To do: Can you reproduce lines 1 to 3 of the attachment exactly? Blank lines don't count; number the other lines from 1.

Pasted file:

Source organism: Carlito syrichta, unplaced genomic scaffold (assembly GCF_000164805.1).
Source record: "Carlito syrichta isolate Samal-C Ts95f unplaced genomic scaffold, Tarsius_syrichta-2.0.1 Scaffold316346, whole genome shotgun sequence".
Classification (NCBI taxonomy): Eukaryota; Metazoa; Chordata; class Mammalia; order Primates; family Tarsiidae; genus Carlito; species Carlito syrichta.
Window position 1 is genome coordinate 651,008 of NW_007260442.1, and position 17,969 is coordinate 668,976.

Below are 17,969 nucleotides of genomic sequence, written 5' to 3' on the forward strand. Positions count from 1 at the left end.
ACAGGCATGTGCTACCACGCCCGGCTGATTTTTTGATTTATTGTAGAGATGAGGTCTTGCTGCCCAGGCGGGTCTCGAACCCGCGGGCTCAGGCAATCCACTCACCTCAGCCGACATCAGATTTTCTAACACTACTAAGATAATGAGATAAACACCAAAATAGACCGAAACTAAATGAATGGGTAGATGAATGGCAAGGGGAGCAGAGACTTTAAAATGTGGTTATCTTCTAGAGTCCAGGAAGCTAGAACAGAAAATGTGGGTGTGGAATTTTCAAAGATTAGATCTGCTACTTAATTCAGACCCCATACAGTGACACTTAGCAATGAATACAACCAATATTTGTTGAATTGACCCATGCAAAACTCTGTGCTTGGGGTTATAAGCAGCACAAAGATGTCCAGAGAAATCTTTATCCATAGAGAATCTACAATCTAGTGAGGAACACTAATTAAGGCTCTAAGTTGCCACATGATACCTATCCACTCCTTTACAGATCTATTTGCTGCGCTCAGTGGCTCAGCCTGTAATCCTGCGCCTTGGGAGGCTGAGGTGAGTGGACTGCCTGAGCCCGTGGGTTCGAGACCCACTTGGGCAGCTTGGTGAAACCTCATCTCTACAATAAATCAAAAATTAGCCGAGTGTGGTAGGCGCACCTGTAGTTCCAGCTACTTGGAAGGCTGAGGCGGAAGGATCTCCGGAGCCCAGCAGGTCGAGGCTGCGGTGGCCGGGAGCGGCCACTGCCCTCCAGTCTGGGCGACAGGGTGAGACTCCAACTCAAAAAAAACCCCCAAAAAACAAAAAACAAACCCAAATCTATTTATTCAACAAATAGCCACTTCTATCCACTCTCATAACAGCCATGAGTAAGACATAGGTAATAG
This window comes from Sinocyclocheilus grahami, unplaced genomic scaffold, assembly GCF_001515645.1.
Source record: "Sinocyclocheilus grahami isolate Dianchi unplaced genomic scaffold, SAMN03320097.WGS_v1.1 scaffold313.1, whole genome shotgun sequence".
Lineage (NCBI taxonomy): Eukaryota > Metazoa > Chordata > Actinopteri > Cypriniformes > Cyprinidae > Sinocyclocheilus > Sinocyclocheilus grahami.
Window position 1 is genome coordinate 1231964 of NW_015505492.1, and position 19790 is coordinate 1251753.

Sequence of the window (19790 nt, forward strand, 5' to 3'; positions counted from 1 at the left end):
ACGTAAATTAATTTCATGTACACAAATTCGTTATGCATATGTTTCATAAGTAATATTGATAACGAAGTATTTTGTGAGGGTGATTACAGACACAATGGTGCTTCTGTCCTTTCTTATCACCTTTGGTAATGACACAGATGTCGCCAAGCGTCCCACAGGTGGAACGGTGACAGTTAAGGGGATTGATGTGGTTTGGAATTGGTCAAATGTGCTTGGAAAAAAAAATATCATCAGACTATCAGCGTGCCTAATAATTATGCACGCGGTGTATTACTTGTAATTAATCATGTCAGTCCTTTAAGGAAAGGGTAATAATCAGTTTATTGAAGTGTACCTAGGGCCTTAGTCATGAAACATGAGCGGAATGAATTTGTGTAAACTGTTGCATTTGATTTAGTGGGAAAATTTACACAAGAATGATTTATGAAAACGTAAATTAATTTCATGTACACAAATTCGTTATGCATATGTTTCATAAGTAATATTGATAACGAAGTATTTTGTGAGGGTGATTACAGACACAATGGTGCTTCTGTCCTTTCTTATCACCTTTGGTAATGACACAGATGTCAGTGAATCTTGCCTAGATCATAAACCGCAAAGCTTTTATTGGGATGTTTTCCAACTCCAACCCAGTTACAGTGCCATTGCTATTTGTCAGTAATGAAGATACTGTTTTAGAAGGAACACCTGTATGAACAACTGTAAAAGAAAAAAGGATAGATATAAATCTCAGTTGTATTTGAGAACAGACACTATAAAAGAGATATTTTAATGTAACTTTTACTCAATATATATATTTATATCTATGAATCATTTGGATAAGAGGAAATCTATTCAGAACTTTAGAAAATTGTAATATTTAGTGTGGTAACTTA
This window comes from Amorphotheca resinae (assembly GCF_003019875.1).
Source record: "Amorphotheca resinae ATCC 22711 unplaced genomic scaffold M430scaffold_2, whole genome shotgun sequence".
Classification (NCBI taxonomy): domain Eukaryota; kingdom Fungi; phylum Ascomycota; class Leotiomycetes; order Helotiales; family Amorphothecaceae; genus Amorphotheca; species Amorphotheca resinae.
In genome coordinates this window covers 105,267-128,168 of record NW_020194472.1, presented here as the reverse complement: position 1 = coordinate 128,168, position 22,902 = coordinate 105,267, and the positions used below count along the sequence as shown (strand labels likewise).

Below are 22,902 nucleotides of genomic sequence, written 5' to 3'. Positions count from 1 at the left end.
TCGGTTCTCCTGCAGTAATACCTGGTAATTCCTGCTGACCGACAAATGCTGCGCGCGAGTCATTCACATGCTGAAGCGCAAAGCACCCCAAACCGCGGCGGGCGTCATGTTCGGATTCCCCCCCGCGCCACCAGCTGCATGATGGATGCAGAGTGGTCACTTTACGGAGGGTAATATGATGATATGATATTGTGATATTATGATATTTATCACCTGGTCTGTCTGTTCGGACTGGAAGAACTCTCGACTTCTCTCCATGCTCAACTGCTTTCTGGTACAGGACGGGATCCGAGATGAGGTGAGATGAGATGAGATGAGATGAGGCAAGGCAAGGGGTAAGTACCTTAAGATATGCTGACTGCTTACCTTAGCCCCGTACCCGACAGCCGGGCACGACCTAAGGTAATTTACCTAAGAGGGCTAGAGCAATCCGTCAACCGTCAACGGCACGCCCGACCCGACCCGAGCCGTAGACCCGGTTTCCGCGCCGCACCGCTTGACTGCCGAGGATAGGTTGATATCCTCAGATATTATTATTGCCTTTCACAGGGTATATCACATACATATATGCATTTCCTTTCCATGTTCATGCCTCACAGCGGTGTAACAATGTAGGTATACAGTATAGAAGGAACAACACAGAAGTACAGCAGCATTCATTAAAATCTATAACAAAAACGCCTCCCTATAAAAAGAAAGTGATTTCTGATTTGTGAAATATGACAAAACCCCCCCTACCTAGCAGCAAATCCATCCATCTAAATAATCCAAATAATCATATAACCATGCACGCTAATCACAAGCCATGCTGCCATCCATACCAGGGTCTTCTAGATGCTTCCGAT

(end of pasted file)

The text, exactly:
Source organism: Carlito syrichta, unplaced genomic scaffold (assembly GCF_000164805.1).
Source record: "Carlito syrichta isolate Samal-C Ts95f unplaced genomic scaffold, Tarsius_syrichta-2.0.1 Scaffold316346, whole genome shotgun sequence".
Classification (NCBI taxonomy): Eukaryota; Metazoa; Chordata; class Mammalia; order Primates; family Tarsiidae; genus Carlito; species Carlito syrichta.